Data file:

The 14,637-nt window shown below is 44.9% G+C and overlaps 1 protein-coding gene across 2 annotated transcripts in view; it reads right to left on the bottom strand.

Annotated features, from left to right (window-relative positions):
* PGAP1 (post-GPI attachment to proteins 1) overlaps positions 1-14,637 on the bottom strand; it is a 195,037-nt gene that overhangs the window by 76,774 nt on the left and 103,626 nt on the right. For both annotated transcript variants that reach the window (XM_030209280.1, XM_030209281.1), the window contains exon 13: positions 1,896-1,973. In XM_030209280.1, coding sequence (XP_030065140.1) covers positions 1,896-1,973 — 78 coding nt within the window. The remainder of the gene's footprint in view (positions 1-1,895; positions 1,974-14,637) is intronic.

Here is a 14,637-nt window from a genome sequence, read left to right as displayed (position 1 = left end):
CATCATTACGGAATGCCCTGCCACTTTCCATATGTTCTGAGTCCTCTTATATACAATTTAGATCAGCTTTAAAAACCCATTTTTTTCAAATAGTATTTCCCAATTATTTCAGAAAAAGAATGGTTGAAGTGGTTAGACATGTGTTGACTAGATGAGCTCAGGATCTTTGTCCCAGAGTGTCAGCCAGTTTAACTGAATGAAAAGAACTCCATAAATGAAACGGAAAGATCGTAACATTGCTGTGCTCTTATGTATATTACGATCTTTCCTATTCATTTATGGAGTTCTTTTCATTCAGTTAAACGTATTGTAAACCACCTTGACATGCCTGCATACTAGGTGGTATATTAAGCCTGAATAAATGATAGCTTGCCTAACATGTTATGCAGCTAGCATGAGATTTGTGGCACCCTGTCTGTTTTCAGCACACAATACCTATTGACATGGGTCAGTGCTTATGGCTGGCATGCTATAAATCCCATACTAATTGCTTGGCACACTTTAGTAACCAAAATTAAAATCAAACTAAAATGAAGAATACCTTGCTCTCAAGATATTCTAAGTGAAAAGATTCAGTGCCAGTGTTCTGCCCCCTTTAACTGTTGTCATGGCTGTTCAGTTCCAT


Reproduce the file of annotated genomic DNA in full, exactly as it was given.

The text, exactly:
The 14,637-nt window shown below is 44.9% G+C and overlaps 1 protein-coding gene across 2 annotated transcripts in view; it reads right to left on the bottom strand.

Annotated features, from left to right (window-relative positions):
* PGAP1 (post-GPI attachment to proteins 1) overlaps positions 1-14,637 on the bottom strand; it is a 195,037-nt gene that overhangs the window by 76,774 nt on the left and 103,626 nt on the right. For both annotated transcript variants that reach the window (XM_030209280.1, XM_030209281.1), the window contains exon 13: positions 1,896-1,973. In XM_030209280.1, coding sequence (XP_030065140.1) covers positions 1,896-1,973 — 78 coding nt within the window. The remainder of the gene's footprint in view (positions 1-1,895; positions 1,974-14,637) is intronic.

Here is a 14,637-nt window from a genome sequence, read left to right as displayed (position 1 = left end):
CATCATTACGGAATGCCCTGCCACTTTCCATATGTTCTGAGTCCTCTTATATACAATTTAGATCAGCTTTAAAAACCCATTTTTTTCAAATAGTATTTCCCAATTATTTCAGAAAAAGAATGGTTGAAGTGGTTAGACATGTGTTGACTAGATGAGCTCAGGATCTTTGTCCCAGAGTGTCAGCCAGTTTAACTGAATGAAAAGAACTCCATAAATGAAACGGAAAGATCGTAACATTGCTGTGCTCTTATGTATATTACGATCTTTCCTATTCATTTATGGAGTTCTTTTCATTCAGTTAAACGTATTGTAAACCACCTTGACATGCCTGCATACTAGGTGGTATATTAAGCCTGAATAAATGATAGCTTGCCTAACATGTTATGCAGCTAGCATGAGATTTGTGGCACCCTGTCTGTTTTCAGCACACAATACCTATTGACATGGGTCAGTGCTTATGGCTGGCATGCTATAAATCCCATACTAATTGCTTGGCACACTTTAGTAACCAAAATTAAAATCAAACTAAAATGAAGAATACCTTGCTCTCAAGATATTCTAAGTGAAAAGATTCAGTGCCAGTGTTCTGCCCCCTTTAACTGTTGTCATGGCTGTTCAGTTCCAT